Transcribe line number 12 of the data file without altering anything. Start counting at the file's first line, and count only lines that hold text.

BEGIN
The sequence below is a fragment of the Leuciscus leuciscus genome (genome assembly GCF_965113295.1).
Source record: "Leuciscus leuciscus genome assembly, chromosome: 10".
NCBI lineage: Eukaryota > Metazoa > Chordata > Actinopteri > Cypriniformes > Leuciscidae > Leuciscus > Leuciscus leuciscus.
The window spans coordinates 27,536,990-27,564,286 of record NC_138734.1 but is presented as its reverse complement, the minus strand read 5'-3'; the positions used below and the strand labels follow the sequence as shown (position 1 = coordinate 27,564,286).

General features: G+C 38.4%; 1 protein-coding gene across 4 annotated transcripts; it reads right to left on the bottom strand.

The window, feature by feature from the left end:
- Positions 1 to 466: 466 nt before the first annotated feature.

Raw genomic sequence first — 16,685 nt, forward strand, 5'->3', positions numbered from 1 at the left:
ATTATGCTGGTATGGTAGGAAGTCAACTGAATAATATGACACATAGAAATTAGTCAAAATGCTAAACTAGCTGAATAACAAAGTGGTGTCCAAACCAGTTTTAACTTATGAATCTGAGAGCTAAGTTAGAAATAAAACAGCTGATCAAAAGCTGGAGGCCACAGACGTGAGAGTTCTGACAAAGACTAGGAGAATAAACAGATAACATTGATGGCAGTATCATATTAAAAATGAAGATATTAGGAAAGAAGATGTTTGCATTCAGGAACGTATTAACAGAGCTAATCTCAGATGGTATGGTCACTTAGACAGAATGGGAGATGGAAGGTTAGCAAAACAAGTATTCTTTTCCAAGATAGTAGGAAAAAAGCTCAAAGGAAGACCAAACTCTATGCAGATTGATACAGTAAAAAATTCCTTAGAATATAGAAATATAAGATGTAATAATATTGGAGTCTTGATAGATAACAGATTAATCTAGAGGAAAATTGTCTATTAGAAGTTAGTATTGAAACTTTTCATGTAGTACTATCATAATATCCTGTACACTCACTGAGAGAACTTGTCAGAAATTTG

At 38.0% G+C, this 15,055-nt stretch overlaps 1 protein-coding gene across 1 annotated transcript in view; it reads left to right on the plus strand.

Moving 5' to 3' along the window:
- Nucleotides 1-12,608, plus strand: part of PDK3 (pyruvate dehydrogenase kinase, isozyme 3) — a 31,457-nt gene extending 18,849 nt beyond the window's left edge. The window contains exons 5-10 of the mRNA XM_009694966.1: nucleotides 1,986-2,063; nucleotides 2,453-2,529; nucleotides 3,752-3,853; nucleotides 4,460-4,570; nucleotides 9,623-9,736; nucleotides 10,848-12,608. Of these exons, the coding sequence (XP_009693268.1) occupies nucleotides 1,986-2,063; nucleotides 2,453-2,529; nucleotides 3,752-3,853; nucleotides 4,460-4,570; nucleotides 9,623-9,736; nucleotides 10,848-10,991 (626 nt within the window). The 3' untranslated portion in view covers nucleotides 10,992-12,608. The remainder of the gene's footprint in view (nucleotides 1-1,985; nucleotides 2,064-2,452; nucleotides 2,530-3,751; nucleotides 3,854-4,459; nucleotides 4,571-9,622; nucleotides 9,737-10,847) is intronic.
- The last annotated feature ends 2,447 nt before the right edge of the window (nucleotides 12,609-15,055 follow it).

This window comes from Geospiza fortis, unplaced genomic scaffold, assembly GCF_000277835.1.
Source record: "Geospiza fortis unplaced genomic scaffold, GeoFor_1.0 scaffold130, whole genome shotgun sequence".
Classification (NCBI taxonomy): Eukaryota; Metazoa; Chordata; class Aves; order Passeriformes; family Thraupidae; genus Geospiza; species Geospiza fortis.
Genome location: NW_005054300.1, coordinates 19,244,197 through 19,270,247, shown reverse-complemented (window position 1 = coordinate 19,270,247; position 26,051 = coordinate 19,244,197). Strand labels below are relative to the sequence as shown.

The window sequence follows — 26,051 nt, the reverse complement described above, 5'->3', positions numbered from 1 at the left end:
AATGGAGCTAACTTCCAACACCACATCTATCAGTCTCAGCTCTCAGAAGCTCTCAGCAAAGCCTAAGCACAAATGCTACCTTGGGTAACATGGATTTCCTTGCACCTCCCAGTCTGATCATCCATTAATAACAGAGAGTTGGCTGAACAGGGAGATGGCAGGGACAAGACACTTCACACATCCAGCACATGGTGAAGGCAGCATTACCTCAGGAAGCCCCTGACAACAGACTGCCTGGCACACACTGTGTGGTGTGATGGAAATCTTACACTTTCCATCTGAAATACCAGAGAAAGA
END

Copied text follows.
- Nucleotides 1-12,608, plus strand: part of PDK3 (pyruvate dehydrogenase kinase, isozyme 3) — a 31,457-nt gene extending 18,849 nt beyond the window's left edge. The window contains exons 5-10 of the mRNA XM_009694966.1: nucleotides 1,986-2,063; nucleotides 2,453-2,529; nucleotides 3,752-3,853; nucleotides 4,460-4,570; nucleotides 9,623-9,736; nucleotides 10,848-12,608. Of these exons, the coding sequence (XP_009693268.1) occupies nucleotides 1,986-2,063; nucleotides 2,453-2,529; nucleotides 3,752-3,853; nucleotides 4,460-4,570; nucleotides 9,623-9,736; nucleotides 10,848-10,991 (626 nt within the window). The 3' untranslated portion in view covers nucleotides 10,992-12,608. The remainder of the gene's footprint in view (nucleotides 1-1,985; nucleotides 2,064-2,452; nucleotides 2,530-3,751; nucleotides 3,854-4,459; nucleotides 4,571-9,622; nucleotides 9,737-10,847) is intronic.